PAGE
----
Results of Study
The findings of this study showed “that patients with CHF low-quality evidence showed a reduction in heart failure admission with NP-guided treatment while low-quality evidence showed uncertainty in the effect of NP-guided treatment for all-cause mortality, heart failure mortality, and all-cause admission. Uncertainty in the effect was further shown by very low-quality evidence for patient’s quality of life. The evidence for adverse events and cost of treatment was low quality, and we were unable to pool results” (McLennan et al., 2016, para. 10). These findings indicated that hospital admissions due to CHF may be reduced when monitoring the BNP compared to clinical assessment only, but that the evidence was unclear on if there were fewer deaths from CHF being monitored with the BNP versus clinical assessment only groups. The study will help to contribute to the nursing knowledge by shedding light on the education of BNP-guided treatment to these patients to reduce the number of hospital admissions/re-admissions due to CHF.
The study was not approved by an Institutional Review Board (IRB) as it was a research of 18 research studies that had previously been performed to see if BNP-guided treatment would help with managing CHF. IRB is required only on research that involves human subjects. Being that this study did not actually perform its own trial studies, patient privacy was not an issue to consider. Some of the studies used in this study were partly or fully funded by a pharmaceutical company. This might show some risk for bias in their results. No ethical considerations were noted in these studies regarding the treatment or lack of treatment on patients.
By researching 18 randomized controlled trials with 3660 participants, the study was able to compare BNP-guided treatment with clinical assessment alone on patients that have CHF to see if hospital admission/re-admission rates would decrease. Now that hospitals must comply with new quality measures or face financial penalties due to hospital re-admissions due to CHF, it is important to try to keep these patients at home and stable. Evidence of this study did show that BNP-guided treatment in patients with CHF had a reduction in hospital re-admission rate. However, the evidence did not show an improvement in the quality of life. The evidence found in this study did suggest that CHF admission rates were reduced by BNP-guided treatment (26%) versus clinical assessment alone (38%). What does this mean for the nursing practice? It means that more follow-up is needed once these patients are released from the hospital. This would include the use of more frequent visits to the physician, the use of CHF clinics, and home follow-up by using home care nurses. Intro to Nursing Research NRS-433V Research Critique on B-type Natriuretic Peptide-Guided Treatment for Heart Failure.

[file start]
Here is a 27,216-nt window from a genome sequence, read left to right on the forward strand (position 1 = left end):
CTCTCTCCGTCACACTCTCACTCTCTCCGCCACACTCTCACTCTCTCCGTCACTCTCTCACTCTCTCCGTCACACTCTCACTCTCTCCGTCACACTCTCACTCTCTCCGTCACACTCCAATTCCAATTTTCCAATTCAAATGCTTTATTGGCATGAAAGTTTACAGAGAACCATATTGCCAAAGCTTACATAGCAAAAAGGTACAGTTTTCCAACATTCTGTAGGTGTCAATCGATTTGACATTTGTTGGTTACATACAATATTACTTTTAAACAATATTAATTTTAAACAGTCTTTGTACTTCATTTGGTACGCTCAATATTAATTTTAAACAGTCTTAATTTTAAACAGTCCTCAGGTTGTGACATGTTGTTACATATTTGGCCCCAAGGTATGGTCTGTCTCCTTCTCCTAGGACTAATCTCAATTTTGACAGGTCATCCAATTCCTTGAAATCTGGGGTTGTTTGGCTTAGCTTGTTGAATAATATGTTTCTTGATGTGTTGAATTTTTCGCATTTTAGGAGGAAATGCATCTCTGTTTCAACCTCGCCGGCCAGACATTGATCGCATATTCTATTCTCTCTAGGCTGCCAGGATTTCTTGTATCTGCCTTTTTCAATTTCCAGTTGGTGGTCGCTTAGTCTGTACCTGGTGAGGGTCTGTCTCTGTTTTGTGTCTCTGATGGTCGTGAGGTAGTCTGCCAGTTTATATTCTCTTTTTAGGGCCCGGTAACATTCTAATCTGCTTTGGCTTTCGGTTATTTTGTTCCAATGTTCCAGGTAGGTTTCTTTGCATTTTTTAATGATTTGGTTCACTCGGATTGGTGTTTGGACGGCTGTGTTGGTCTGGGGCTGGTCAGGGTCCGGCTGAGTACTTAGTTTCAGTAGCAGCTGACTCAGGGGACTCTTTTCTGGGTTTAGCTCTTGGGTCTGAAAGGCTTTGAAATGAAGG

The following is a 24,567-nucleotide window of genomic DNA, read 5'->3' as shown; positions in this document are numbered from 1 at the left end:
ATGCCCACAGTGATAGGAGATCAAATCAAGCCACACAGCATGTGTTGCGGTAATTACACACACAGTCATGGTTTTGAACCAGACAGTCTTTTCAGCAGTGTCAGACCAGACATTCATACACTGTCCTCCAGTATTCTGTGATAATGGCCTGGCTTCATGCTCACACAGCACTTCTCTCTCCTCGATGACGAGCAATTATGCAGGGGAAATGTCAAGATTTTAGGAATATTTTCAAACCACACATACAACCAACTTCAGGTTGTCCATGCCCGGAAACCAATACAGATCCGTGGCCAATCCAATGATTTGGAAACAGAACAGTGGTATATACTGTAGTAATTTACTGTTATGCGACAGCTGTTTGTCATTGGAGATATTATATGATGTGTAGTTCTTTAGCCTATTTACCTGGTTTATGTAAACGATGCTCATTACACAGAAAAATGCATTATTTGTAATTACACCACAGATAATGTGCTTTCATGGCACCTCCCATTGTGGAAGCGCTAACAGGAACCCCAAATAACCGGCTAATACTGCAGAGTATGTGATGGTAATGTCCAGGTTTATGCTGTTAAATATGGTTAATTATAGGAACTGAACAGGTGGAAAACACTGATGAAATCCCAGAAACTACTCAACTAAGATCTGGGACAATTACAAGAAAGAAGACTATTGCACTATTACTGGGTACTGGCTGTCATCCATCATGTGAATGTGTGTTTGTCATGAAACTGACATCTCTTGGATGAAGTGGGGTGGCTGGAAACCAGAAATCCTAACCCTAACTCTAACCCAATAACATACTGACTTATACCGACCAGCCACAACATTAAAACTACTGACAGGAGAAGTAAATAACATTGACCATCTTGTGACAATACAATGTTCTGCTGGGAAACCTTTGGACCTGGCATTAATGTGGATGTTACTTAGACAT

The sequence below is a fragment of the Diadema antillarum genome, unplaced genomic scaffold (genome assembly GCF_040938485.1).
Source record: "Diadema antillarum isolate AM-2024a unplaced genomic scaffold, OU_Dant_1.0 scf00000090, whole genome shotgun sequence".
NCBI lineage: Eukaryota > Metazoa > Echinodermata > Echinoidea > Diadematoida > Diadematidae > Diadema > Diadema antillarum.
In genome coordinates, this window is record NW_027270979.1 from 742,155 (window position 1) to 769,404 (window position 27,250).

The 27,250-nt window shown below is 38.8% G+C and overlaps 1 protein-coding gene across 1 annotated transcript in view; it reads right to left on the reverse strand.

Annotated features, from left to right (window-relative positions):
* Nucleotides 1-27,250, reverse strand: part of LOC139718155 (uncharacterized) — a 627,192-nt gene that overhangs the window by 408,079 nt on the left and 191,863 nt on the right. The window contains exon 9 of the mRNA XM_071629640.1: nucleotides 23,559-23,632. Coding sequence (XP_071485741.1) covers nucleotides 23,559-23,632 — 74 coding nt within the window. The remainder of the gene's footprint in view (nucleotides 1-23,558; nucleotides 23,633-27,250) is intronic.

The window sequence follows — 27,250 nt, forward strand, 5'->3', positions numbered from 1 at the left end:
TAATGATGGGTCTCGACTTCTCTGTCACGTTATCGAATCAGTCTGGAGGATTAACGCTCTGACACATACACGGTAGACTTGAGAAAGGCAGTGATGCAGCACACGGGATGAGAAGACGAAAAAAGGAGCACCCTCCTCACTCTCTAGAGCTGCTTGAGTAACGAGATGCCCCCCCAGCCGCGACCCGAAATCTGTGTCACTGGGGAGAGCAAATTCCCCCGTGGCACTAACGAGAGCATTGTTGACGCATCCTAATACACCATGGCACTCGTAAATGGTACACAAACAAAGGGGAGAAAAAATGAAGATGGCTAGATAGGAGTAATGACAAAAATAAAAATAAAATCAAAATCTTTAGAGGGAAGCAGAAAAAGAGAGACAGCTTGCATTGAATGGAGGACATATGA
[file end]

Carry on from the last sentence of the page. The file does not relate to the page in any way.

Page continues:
McLennan, J., Heneghan, C.J., Perera, R., Clements, A. M., Glasziou, P. P., Kearley, K. E., Pidduck, N., Roberts, N.W., Tyndel, S., Wright, F.L., & Bankhead, C., (2016)
Merkley, K., (2019). Reduce heart failure readmission rates. Health Catalyst. Retrieved from https://www.healthcatalyst.com/reduce-heart-failure-readmissions-with-healthcare- analytics/
Direct quotations that are 40 words or longer are placed in a free-standing block of typewritten lines and omit quotation marks and is indented 1/2 inch from the left margin,
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McLennan, J., Heneghan, C.J., Perera, R., Clements, A. M., Glasziou, P. P., Kearley, K. E., Pidduck, N., Roberts, N.W., Tyndel, S., Wright, F.L., & Bankhead, C., (2016) B-type Natriuretic Peptide-guided treatment for Heart Failure. The Cochrane Database of Systematic Reviews (Dec. 22, 2016) Retrieved from https://www.ncbi.nlm.nih.gov/pmc/articles/PMC5449577/ Intro to Nursing Research NRS-433V Research Critique on B-type Natriuretic Peptide-Guided Treatment for Heart Failure